- This is another kind of scenario observed during the installation process of an application. When we try to install an app, in the installation prompt it has a “Settings” option which is not clearly visible but, when the settings option is clicked we can see that the option ”Add windows firewall exception” is enabled by default
- The ”Add windows firewall exception” option seems to be normal wording rather than an option in the settings. If the user doesn’t notice the “Settings” option or rush the installation process they would miss the chance to disable ”Add windows firewall exception” option, so it can be seen as a kind of behaviour that tricks the user into avoiding the option related to windows firewall
- This could lead to system vulnerabilities such as security breach like hacking or malware attack and damage/loss of data etc.
Prior to installation completion
In this type, a prompt related to the third party app is displayed when the installation is about to complete. This prompt shows two options, they are:
- Accept – “Get the app for free”/ “I agree” option that allows the user to use the app for free, in exchange to the user’s ip and resource sharing
- Decline – “No, thank you”/ “I prefer to see ads”/ “I prefer limited use” option
Despite selecting the “Decline” option, the app proceeds with the installation, thus forcing the user to select the “Accept” option.
After launching the application
In this type, the prompt related to a third party module is shown only when the app is launched after the installation. The users can use the features for “Free” only when they “Agree/Accept” to share their devices resources and ip or else the user cannot use the features in the app and even more they need to buy the product if they want to use it. This is also considered as suspicious behavior where it coerces the user to accept ip and device resource sharing in order to use the features of the app. Also the prompt (displayed below) appears whenever the app is launched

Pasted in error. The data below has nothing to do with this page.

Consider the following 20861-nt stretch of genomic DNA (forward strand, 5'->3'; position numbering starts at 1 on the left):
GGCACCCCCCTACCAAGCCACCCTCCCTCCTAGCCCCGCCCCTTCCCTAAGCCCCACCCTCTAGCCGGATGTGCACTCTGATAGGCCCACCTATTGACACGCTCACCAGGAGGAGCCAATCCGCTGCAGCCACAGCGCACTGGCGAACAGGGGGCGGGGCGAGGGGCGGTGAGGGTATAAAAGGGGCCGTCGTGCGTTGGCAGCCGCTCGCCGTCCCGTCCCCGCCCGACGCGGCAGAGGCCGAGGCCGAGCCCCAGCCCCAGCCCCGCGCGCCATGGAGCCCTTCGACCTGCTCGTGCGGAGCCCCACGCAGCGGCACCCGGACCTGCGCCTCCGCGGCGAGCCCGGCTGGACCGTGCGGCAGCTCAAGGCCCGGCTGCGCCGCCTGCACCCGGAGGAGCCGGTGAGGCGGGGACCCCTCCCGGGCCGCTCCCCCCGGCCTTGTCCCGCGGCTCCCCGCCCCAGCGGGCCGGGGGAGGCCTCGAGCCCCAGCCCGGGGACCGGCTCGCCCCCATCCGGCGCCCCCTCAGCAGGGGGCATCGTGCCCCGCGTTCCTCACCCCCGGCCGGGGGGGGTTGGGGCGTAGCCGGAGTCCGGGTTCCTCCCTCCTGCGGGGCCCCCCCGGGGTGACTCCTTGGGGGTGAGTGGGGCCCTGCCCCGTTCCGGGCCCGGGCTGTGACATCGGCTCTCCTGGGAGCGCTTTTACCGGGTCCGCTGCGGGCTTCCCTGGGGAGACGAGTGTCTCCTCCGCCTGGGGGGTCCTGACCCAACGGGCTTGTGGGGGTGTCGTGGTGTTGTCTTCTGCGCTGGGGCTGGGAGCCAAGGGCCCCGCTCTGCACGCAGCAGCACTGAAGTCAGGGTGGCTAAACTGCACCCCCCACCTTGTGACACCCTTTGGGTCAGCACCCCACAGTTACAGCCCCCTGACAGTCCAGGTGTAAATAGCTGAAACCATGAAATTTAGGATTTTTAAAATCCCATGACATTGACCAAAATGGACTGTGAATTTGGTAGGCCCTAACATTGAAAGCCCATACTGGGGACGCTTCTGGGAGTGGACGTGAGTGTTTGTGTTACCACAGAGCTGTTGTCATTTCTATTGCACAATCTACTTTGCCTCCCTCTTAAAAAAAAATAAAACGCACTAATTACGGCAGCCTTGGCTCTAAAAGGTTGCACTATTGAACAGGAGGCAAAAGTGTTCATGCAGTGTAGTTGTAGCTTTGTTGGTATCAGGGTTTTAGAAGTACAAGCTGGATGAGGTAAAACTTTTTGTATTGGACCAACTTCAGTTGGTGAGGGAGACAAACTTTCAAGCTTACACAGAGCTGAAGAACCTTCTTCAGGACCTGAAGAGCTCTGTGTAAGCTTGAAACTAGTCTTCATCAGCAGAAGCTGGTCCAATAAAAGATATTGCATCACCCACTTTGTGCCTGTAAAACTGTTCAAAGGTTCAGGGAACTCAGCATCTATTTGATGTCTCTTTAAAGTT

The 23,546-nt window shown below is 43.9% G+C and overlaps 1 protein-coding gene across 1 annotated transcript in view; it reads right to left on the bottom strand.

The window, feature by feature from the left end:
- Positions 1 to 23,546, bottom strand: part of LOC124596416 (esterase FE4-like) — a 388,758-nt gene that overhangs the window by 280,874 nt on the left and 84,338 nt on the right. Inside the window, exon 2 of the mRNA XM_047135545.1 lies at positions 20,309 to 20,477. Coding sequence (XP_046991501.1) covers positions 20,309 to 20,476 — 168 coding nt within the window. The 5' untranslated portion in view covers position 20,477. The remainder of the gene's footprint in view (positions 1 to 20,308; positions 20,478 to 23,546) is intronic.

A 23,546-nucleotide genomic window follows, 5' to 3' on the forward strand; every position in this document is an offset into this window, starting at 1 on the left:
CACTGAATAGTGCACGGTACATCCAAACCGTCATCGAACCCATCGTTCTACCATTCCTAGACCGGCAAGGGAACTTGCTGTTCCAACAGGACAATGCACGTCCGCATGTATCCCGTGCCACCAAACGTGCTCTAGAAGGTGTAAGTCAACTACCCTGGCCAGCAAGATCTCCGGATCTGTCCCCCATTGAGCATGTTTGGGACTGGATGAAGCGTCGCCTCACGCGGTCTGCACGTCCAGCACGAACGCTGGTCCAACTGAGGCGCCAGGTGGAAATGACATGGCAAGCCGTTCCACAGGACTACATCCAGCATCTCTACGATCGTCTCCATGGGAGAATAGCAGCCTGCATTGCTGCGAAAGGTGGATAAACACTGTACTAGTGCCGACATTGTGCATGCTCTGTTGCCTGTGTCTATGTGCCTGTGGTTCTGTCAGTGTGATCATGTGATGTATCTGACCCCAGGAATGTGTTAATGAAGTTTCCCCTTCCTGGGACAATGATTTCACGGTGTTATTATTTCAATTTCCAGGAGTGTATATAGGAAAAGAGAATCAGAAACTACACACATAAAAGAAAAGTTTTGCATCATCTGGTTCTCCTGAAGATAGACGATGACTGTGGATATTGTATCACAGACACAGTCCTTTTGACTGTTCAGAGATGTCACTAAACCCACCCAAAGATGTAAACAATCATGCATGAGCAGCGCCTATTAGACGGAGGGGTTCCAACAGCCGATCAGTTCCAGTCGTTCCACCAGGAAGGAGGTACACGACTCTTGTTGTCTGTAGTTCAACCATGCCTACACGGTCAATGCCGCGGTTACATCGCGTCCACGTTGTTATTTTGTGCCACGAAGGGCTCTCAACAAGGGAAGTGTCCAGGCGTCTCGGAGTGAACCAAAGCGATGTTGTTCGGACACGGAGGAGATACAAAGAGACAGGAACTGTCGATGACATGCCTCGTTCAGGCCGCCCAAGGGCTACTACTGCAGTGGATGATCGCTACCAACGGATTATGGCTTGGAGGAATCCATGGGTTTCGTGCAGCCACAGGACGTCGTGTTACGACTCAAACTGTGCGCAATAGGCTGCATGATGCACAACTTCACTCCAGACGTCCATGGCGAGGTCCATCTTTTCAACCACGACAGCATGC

Why should we steer clear of these apps
As discussed earlier, the apps that we encountered had a common behaviour even though they vary from one another. They ask the user to provide permission to access the user’s device resource or ip address in exchange for the free usage of the app or get full functionality. We would usually assume that the developers and whoever gets hold of our data would only use it for improving their services. Even though they have provided information regarding how the collected system data would be used, as a matter of fact, we can’t say that nothing would happen to our data or our system after we share them with a third party. Your ip address or system resource can be compromised at any given time and could be used for unethical purposes that could jeopardize the user.
Pros of IP sharing
- It can be used for monetization purposes so that user’s can utilize the app for free
Cons of IP sharing
- It can be used to spy on other users
- It can be used to launch cyber attacks such as dropping malware, DDOS, cryptojacking among others
- It can be used to access illegal sites
- It can be used to steal data and other sensitive information